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Mad Max

From Academic Kids

For other uses, see Mad Max (disambiguation).Template:Infobox Movie

Mad Max is an Australian science fiction film starring Mel Gibson as Max Rockatansky. Released in 1979, it was directed by George Miller, and written by James McCausland with Miller and producer Byron Kennedy.

Plot summary

The film is set in a dystopic Australian outback. The beginning of the film only hints that the story takes place "a few years from now", and the reasons behind the state of the society are never fully explained, although the sequel, Mad Max 2, (known in the U.S. as The Road Warrior), more fully explains this film's backstory.

The overriding theme of this story is revenge. A police officer, Max Rockatansky (Mel Gibson), is tasked with controlling the increasingly bold and lawless gangs on the desolate highways of the outback. He inadvertently kills a gangmember during a pursuit, the brother of the gang's leader. When his partner is hunted down and brutally tortured by the gang, Max becomes disillusioned, and quits the police force to settle down with his family. The gang leader still thirsts to get revenge against Max, and hunts him down as he flees to a remote beachfront area. With their motorcycles, the gang runs down and then runs over Max's wife and son, crushing them to death as Max arrives too late to intervene. After this, he decides to get revenge. He steals a supercharged V8 Ford XB Falcon police car (specifically built to seduce him to stay a police officer), with the sole intent to seek murderous vigilante justice against his family's killers. By the end of the picture he claims his revenge, and continues racing the highways alone.

Conception

Whilst in residency at a Melbourne hospital, Dr. George Miller met amateur film maker Byron Kennedy at a summer film school in 1971. The duo went on produce the short film Violence in the Cinema, Part 1, which was screened at a number of film festivals and won several awards.

Eight years later the duo created Mad Max, with the assistance of first time screen writer James McGausland. George Miller was an M.D. in Australia who worked in the Emergency Room of a hospital, who had seen many of the injuries and deaths of the type depicted in the movie, and felt that the audience would not believe such things were happening today, so he decided to write the story instead as taking place in a dystopic future.

The film was shot over a period of twelve weeks, between December 1978 and February 1979, just outside Melbourne. Many of the car chase scenes for the original Mad Max were filmed near the town of Lara, just north of Geelong (Victoria, Australia). The movie was shot with a widescreen anamorphic lens, making it the first Australian film to do so.

Due to the film's low budget, the post-production was done in Miller's house, with George editing the film in the kitchen and Byron Kennedy editing the sound in the lounge room.

Success

The film achieved incredible success, holding a record in Guinness Book of Records as the highest profit-to-cost ratio of a motion picture, and only losing the record in 2000 to The Blair Witch Project. The film was totally financed independently and had a reported budget of $300,000 AUD - of which $15000 was paid to Mel Gibson for his performance - and went on to earn $100 million world wide. The film was awarded four Australian Film Institute Awards in 1979.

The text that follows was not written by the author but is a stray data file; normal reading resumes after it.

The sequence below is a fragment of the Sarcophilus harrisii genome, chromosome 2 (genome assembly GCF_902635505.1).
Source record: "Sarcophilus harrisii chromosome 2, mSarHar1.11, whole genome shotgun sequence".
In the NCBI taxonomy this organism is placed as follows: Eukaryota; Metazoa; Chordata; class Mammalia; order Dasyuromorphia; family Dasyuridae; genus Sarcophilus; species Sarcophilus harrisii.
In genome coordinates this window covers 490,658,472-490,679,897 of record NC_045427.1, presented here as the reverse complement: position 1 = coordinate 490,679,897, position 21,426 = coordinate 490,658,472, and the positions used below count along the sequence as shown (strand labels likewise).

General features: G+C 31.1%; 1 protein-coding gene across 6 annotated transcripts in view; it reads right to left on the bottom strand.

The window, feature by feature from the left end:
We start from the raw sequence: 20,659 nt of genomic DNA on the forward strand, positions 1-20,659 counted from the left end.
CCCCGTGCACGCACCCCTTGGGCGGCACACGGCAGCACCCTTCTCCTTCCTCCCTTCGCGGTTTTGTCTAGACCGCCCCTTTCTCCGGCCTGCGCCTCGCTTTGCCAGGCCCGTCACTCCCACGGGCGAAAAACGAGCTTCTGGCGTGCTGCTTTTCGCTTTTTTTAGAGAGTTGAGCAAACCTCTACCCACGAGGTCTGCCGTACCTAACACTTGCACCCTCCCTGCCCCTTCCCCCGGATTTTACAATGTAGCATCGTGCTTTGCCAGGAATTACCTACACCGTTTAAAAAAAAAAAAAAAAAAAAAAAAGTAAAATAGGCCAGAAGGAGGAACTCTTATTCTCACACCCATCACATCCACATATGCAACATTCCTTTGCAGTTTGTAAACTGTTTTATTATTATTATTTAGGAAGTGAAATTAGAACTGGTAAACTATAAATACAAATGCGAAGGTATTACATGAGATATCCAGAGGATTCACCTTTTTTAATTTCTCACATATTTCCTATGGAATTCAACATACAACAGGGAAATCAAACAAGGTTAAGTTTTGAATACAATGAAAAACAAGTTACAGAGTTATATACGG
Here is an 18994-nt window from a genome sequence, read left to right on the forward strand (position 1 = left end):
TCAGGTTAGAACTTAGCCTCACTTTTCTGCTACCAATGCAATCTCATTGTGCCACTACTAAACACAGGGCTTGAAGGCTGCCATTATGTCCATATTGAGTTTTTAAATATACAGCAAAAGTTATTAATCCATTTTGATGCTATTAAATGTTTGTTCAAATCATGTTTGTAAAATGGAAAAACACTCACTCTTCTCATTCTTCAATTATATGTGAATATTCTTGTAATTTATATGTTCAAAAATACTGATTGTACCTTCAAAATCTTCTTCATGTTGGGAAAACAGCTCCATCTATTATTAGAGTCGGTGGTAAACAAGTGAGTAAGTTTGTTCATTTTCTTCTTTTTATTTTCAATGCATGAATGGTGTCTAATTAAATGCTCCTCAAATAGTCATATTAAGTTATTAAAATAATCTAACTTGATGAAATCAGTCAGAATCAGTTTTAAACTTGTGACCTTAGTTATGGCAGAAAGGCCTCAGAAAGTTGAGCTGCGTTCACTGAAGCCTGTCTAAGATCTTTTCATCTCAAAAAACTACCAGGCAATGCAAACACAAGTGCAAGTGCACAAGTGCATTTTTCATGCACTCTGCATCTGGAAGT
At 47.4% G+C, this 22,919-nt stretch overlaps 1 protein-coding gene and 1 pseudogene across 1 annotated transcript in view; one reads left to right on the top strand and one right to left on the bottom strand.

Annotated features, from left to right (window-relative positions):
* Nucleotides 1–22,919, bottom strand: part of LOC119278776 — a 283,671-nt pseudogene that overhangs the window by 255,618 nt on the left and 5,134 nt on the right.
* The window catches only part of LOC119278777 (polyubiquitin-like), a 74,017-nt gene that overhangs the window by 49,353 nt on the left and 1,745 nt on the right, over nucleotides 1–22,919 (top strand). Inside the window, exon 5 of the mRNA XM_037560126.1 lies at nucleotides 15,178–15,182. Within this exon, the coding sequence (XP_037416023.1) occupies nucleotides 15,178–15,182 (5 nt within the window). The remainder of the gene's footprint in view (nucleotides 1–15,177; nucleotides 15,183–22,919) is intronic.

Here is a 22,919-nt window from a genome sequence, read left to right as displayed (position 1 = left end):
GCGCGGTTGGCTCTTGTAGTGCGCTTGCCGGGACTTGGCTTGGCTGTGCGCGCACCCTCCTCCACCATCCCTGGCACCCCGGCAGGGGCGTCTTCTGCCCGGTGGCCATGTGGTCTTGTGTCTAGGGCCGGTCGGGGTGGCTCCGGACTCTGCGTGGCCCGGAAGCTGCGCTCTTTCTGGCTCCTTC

When the film was first released in America, all the voices, including that of Mel Gibson's character, were dubbed with US accents at the behest of the distributor, American International Pictures, for fear that audiences would not take warmly to actors speaking entirely with Australian accents. The only exception was the singer in the Sugartown Cabaret, played by Robina Chaffey. The original Australian dialogue track was finally released in the U.S. in 2000 in a limited theatrical reissue by MGM, the film's current rights holders (it has since been released domestically on video).

Two sequels followed, Mad Max 2 (known in North America as The Road Warrior), and Mad Max Beyond Thunderdome, while a fourth movie, Mad Max 4: Fury Road, is in hiatus.

Vehicles

Due to the film's low budget, all the vehicles in the film were just modified vehicles of that era.

Max's yellow Interceptor was a 1973 Ford Falcon XB sedan (previously, a Melbourne police car) with a 300bhp 351C (Cleveland) V8 engine, with a GS/GT specification hood, grille, driving lights, and other modifications. Likewise the black Pursuit Special (often erroneously known as an Interceptor due to the line "its the last of the V8 interceptors" in a scene from mad max 2) was a limited, GT351 version of a Ford XB Falcon Hardtop, sold in Australia from December 1973 to August 1976, which was modified by the film's art director Jon Dowding. Big Bopper, driven by Roop and Charlie was also a Ford Falcon XB sedan, but was powered by an engine unique to Australia, the 302 Cleveland V8. March Hare, driven by Sarse and Scuttle was an inline six-powered Ford Falcon XA sedan (this car was formerly a Melbourne taxi cab).

Of the motorcycles that appear in the film, fourteen were donated by Kawasaki and were driven by a local Victorian motor cycle gang, the Vigilantes, who appeared as members of Toecutter's Gang. By the end of filming, fourteen vehicles had been destroyed as a result of all the stunts.

References

  • To the Max - Behind the Scenes of a Cult Classic, Mad Max DVD (Village Roadshow)

External links


Mad Max Movies

Mad Max - Mad Max 2: The Road Warrior - Mad Max Beyond Thunderdome - Mad Max 4: Fury Road

de:Mad Max

fr:Mad Max sv:Mad Max

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